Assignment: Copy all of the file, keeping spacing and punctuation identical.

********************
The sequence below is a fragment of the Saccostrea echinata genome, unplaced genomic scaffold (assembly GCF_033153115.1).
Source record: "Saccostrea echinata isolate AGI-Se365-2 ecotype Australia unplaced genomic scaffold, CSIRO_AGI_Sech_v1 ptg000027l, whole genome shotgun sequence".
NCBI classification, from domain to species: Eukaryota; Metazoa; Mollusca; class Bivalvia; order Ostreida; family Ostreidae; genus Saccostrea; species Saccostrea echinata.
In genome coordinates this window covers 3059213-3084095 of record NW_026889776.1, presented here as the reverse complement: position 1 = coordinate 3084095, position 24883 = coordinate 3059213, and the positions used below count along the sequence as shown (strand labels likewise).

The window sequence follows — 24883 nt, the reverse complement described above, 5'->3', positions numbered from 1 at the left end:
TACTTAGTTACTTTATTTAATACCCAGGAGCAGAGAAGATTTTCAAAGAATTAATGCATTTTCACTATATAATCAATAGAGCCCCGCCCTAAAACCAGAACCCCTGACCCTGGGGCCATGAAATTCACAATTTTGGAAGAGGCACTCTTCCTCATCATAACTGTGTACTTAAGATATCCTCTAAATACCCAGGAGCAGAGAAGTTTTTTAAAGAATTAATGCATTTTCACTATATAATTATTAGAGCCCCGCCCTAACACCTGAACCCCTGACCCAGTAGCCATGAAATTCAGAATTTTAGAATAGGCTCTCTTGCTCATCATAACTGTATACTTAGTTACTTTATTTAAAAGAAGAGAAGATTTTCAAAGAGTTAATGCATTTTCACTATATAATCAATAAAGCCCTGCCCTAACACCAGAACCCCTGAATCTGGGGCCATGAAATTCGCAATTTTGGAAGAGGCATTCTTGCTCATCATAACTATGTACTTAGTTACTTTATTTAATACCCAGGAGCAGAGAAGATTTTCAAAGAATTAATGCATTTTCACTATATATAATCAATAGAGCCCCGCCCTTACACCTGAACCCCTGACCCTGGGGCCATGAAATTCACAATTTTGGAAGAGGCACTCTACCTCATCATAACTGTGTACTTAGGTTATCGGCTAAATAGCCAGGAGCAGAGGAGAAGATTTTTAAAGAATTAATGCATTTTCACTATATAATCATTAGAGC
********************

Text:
The sequence below is a fragment of the Saccostrea echinata genome, unplaced genomic scaffold (assembly GCF_033153115.1).
Source record: "Saccostrea echinata isolate AGI-Se365-2 ecotype Australia unplaced genomic scaffold, CSIRO_AGI_Sech_v1 ptg000027l, whole genome shotgun sequence".
NCBI classification, from domain to species: Eukaryota; Metazoa; Mollusca; class Bivalvia; order Ostreida; family Ostreidae; genus Saccostrea; species Saccostrea echinata.
In genome coordinates this window covers 3059213-3084095 of record NW_026889776.1, presented here as the reverse complement: position 1 = coordinate 3084095, position 24883 = coordinate 3059213, and the positions used below count along the sequence as shown (strand labels likewise).

The window sequence follows — 24883 nt, the reverse complement described above, 5'->3', positions numbered from 1 at the left end:
TACTTAGTTACTTTATTTAATACCCAGGAGCAGAGAAGATTTTCAAAGAATTAATGCATTTTCACTATATAATCAATAGAGCCCCGCCCTAAAACCAGAACCCCTGACCCTGGGGCCATGAAATTCACAATTTTGGAAGAGGCACTCTTCCTCATCATAACTGTGTACTTAAGATATCCTCTAAATACCCAGGAGCAGAGAAGTTTTTTAAAGAATTAATGCATTTTCACTATATAATTATTAGAGCCCCGCCCTAACACCTGAACCCCTGACCCAGTAGCCATGAAATTCAGAATTTTAGAATAGGCTCTCTTGCTCATCATAACTGTATACTTAGTTACTTTATTTAAAAGAAGAGAAGATTTTCAAAGAGTTAATGCATTTTCACTATATAATCAATAAAGCCCTGCCCTAACACCAGAACCCCTGAATCTGGGGCCATGAAATTCGCAATTTTGGAAGAGGCATTCTTGCTCATCATAACTATGTACTTAGTTACTTTATTTAATACCCAGGAGCAGAGAAGATTTTCAAAGAATTAATGCATTTTCACTATATATAATCAATAGAGCCCCGCCCTTACACCTGAACCCCTGACCCTGGGGCCATGAAATTCACAATTTTGGAAGAGGCACTCTACCTCATCATAACTGTGTACTTAGGTTATCGGCTAAATAGCCAGGAGCAGAGGAGAAGATTTTTAAAGAATTAATGCATTTTCACTATATAATCATTAGAGC